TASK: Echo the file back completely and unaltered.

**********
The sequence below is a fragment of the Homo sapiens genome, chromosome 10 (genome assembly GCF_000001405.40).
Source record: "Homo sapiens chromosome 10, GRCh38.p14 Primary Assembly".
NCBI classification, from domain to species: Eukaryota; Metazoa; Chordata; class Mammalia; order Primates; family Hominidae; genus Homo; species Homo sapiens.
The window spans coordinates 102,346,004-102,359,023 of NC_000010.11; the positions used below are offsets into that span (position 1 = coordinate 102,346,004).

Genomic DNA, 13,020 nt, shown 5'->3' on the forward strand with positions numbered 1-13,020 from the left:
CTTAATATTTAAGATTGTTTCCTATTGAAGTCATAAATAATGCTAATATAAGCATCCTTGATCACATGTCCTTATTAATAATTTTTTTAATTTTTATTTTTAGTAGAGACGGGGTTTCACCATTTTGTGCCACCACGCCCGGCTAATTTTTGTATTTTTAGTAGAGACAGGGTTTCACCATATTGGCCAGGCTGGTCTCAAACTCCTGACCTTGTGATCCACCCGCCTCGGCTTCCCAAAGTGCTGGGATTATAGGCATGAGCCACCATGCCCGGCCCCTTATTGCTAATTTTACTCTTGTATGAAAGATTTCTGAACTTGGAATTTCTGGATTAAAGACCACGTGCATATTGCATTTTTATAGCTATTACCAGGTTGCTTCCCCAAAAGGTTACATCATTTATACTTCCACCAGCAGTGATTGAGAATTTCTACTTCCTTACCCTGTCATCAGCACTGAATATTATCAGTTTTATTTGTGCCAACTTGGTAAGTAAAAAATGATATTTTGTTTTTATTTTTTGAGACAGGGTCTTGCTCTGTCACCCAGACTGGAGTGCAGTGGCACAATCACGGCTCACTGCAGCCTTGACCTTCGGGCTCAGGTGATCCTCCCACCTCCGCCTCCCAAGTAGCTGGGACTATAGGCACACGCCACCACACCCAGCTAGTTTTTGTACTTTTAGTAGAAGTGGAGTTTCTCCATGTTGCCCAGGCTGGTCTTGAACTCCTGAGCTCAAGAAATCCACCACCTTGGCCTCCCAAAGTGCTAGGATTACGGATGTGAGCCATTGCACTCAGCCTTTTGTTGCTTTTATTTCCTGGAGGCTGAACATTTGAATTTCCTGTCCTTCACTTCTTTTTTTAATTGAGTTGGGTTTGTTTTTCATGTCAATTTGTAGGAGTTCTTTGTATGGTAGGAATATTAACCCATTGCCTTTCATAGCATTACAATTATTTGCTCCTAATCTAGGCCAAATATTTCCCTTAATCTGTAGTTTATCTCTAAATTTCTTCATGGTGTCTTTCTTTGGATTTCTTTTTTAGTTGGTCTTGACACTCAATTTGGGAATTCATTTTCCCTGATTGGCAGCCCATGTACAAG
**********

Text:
The sequence below is a fragment of the Homo sapiens genome, chromosome 10 (genome assembly GCF_000001405.40).
Source record: "Homo sapiens chromosome 10, GRCh38.p14 Primary Assembly".
NCBI classification, from domain to species: Eukaryota; Metazoa; Chordata; class Mammalia; order Primates; family Hominidae; genus Homo; species Homo sapiens.
The window spans coordinates 102,346,004-102,359,023 of NC_000010.11; the positions used below are offsets into that span (position 1 = coordinate 102,346,004).

Genomic DNA, 13,020 nt, shown 5'->3' on the forward strand with positions numbered 1-13,020 from the left:
CTTAATATTTAAGATTGTTTCCTATTGAAGTCATAAATAATGCTAATATAAGCATCCTTGATCACATGTCCTTATTAATAATTTTTTTAATTTTTATTTTTAGTAGAGACGGGGTTTCACCATTTTGTGCCACCACGCCCGGCTAATTTTTGTATTTTTAGTAGAGACAGGGTTTCACCATATTGGCCAGGCTGGTCTCAAACTCCTGACCTTGTGATCCACCCGCCTCGGCTTCCCAAAGTGCTGGGATTATAGGCATGAGCCACCATGCCCGGCCCCTTATTGCTAATTTTACTCTTGTATGAAAGATTTCTGAACTTGGAATTTCTGGATTAAAGACCACGTGCATATTGCATTTTTATAGCTATTACCAGGTTGCTTCCCCAAAAGGTTACATCATTTATACTTCCACCAGCAGTGATTGAGAATTTCTACTTCCTTACCCTGTCATCAGCACTGAATATTATCAGTTTTATTTGTGCCAACTTGGTAAGTAAAAAATGATATTTTGTTTTTATTTTTTGAGACAGGGTCTTGCTCTGTCACCCAGACTGGAGTGCAGTGGCACAATCACGGCTCACTGCAGCCTTGACCTTCGGGCTCAGGTGATCCTCCCACCTCCGCCTCCCAAGTAGCTGGGACTATAGGCACACGCCACCACACCCAGCTAGTTTTTGTACTTTTAGTAGAAGTGGAGTTTCTCCATGTTGCCCAGGCTGGTCTTGAACTCCTGAGCTCAAGAAATCCACCACCTTGGCCTCCCAAAGTGCTAGGATTACGGATGTGAGCCATTGCACTCAGCCTTTTGTTGCTTTTATTTCCTGGAGGCTGAACATTTGAATTTCCTGTCCTTCACTTCTTTTTTTAATTGAGTTGGGTTTGTTTTTCATGTCAATTTGTAGGAGTTCTTTGTATGGTAGGAATATTAACCCATTGCCTTTCATAGCATTACAATTATTTGCTCCTAATCTAGGCCAAATATTTCCCTTAATCTGTAGTTTATCTCTAAATTTCTTCATGGTGTCTTTCTTTGGATTTCTTTTTTAGTTGGTCTTGACACTCAATTTGGGAATTCATTTTCCCTGATTGGCAGCCCATGTACAAG